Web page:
claims, and differences in reflectivity of different papers (not to mention
    the effect of ambient light on perceived print colors) I am not sure that
    there is a practical difference between sRGB and AdobeRGB for most users.
    What really matters are the color management procedures you use once the
    image enters Photoshop.
     
    bmoag, Feb 21, 2005
    #5
  6. Fyimo

    Eric Gill Guest

    "bmoag" <> wrote in
    news:j5uSd.3011$:

    > Actually AdobeRGB is the wider gamut.


    Indeed. I plead discombobulation via too damned many deadlines.

    <snip>
     
    Eric Gill, Feb 22, 2005
    #6
  7. Fyimo

    YoYo Guest

    Try it yourself take a photo in sRGB and then take the same photo in aRGB
    then print both photos (without any editing). Then you can see with your
    own eyes which is better.
    The beauties of digital.

    "Fyimo" <> wrote in message
    news:...
    > I"ve been shooting my pictures in RGB mode in my Canon 20D. Is there
    > any advantage to shooting SRGB?
    >
    > Thanks, Art
    >
     
    YoYo, Feb 22, 2005
    #7
  8. Fyimo

    paul Guest

    Fyimo wrote:

    > I"ve been shooting my pictures in [adobe?]RGB mode in my Canon 20D. Is there
    > any advantage to shooting SRGB?
    >
    > Thanks, Art



    AdobeRGB will show very vivid saturated colors a bit better on screen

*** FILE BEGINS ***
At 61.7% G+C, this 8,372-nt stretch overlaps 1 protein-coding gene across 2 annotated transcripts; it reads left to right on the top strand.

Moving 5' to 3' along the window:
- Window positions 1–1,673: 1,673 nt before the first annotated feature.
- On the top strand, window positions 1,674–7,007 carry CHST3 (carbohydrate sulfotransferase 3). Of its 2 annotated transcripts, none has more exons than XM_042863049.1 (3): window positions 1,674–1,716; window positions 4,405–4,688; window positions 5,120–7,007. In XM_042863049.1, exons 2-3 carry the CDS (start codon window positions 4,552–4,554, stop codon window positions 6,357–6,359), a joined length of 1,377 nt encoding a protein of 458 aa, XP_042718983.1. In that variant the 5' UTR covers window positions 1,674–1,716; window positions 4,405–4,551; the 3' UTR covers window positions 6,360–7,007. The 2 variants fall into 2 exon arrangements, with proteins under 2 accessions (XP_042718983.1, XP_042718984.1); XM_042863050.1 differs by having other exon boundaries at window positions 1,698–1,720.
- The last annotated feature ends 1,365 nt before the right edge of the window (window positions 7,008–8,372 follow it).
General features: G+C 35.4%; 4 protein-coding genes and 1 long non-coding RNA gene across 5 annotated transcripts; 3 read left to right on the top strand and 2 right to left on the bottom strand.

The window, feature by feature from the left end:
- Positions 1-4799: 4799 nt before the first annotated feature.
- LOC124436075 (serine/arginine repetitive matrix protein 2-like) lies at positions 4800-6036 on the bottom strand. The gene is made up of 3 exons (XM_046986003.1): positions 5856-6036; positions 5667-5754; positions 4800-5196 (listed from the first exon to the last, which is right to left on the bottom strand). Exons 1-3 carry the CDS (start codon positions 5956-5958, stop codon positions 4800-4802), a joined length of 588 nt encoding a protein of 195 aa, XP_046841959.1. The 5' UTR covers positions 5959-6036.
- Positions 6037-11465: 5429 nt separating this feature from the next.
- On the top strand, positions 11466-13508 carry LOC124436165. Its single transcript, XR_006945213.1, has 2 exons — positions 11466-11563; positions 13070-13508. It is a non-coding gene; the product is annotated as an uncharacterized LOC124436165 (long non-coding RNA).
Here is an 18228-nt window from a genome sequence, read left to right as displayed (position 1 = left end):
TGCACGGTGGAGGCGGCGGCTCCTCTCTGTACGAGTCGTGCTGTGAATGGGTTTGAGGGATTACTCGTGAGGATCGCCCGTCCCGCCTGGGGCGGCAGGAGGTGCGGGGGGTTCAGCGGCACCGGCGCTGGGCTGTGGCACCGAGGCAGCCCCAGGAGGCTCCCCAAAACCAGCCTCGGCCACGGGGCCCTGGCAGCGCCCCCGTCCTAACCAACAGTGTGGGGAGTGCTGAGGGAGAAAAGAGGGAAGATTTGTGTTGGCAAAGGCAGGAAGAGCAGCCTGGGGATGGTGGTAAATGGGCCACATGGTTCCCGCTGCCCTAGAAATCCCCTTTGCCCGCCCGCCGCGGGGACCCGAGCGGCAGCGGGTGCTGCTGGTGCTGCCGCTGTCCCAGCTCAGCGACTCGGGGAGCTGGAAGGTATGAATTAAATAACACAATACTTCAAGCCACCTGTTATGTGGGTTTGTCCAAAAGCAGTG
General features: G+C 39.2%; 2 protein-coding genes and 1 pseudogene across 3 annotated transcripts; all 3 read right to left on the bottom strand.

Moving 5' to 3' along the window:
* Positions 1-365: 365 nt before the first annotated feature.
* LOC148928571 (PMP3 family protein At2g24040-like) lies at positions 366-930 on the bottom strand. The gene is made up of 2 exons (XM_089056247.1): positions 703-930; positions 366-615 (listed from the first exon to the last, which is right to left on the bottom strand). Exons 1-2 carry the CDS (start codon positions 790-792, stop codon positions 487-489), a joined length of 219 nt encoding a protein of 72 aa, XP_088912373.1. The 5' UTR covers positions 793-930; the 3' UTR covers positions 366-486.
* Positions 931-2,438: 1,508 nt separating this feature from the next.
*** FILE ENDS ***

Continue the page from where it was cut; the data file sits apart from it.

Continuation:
and with newer inkjet printers. You need to set up Photoshop to manage
    color space and other programs may not interpret it correctly. AdobeRGB
    images ought to be converted to sRGB for web display, again this only
    really is noticeable for very intense colorful circus type pictures in
    my limited experience.
     
    paul, Feb 22, 2005
    #8
  9. "Fyimo" <> wrote in message
    news:...
    > I"ve been shooting my pictures in RGB mode in my Canon 20D. Is there
    > any advantage to shooting SRGB?
    >
    > Thanks, Art
    >


    I had great problems with dull prints from a pro-lab. This was until I
    discovered they didn't use embedded colour profiles and needed images in
    sRGB (Fuji Frontier machines). Another lab I use for wedding work also use
    Fuji machines and recommend sRGB. They advised me to use Adobe RGB when the
    target is CMYK otherwise use sRGB. Therefore, for all work I send to my labs
    I use sRGB and the colours are spot on. I have a fully colour calibrated
    workflow at home.

    If you're able to colour calibrate your ink jet printer at home then you can
    get great results using Adobe RGB. However, I haven't done a side by side
    comparison of sRGB and Adobe RGB on inkjets. There maybe little difference
    in the final result if both are calibrated properly.

    To cut a long story shot I always use sRGB for work that I sell.

    I hope this helps.

    Graham.


    ------------------------------

    Graham Russell Photography - www.grahamrussell.info
    ProSportPhotos - www.prosportphotos.com
     
    Graham Russell, Feb 22, 2005
    #9